Speaker 2:14:52do we have here now? So there's a, there's a web form, maybe it's integrated with the crm, integrated with your core up perhaps I guess, and then that that is to quote and bind system is some kind of record front end and then all these vendors that are pinging, you know, Lexis nexis and external data we're bringing in. So who manages all these integrations? Like who, who is there a person that says, oh, we're going to upload the assistant to the contract people. Okay, that's okay at the broker. I guess at this point.

Speaker 3:15:20And with the carrier pretty much. Okay. Right. She had the proper basically says, here's the data I have. Here's my connection to you. It's all yours.

Speaker 2:15:31Why not at the broker? It seems like this is all customer service related kind of thing. I mean, someone's underwriting

Speaker 3:15:35ease of doing business and that's going. The carriers, that's a carer is mindset. You know, they, they rely on the broker or the agent, agent Barbara, two different animals, you know, they rely on the agent to bring nothing in business. Yup. All right. And, uh, if they don't make it easy to do business with them, yeah. The agent goes with someone else. So the whole idea is, you know, we'll do all that work for you because you've heard of things called direct bill. Agent used to do all the billing. They don't do that anymore, especially in personal lines. And the carrier does all that work for them.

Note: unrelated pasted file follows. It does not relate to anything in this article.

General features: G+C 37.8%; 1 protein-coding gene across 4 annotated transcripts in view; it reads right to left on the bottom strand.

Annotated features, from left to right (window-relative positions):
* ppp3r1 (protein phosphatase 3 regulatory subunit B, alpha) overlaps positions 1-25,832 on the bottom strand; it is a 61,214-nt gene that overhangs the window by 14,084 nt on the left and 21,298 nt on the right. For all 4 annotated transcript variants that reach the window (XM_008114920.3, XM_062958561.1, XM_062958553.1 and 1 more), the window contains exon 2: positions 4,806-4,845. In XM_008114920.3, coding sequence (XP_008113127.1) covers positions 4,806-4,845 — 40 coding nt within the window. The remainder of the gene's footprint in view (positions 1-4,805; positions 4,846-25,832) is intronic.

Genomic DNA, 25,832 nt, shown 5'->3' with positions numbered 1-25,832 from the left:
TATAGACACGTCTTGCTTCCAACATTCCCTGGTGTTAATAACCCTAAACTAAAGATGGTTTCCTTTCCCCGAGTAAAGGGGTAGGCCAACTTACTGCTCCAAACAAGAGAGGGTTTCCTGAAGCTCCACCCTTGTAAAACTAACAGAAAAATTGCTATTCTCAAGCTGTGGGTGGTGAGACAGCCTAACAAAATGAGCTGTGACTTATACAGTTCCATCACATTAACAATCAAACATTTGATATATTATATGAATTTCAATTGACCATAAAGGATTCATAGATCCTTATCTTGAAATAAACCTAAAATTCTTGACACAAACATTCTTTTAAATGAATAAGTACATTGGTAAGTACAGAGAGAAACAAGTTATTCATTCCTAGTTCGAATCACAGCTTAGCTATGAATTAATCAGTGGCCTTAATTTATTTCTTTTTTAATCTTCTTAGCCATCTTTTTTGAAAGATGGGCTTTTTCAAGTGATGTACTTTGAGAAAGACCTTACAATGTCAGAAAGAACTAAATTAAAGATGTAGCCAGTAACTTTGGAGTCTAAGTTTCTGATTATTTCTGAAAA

Speaker 2:16:11I gonna kind of on this integration thing just because I think that this might be something that's underappreciated about how hard it is to talk to you. What, what is that? It's hard. And how hard is it?

Speaker 3:16:20Well, uh, let me, uh, I think, uh, uh, I'll comment on that based on the fact that, uh, to do the mapping of the data, making sure that you understand the receiver of the information and how that format or to interface exactly what the data looks like, what the data looks like, what format it is, a, is it in field 63 years and fields 50 over here, and then you'll have to do the mapping at 63 maps in the fifth date that the data is there that you need to do your underwriting and ignored the raining. Uh, that's always an issue. What do you do if it's missing? What do you do? If it's missing a w, uh, working on, uh, a broker agent side for a number of years. It became pretty, uh, interesting to me that when an agent is seeking business, a lot of times the policy holder won't give them all the data they want. To what degree? If you're trying to get that business, do you strong arm that potential policy holder from giving you that data?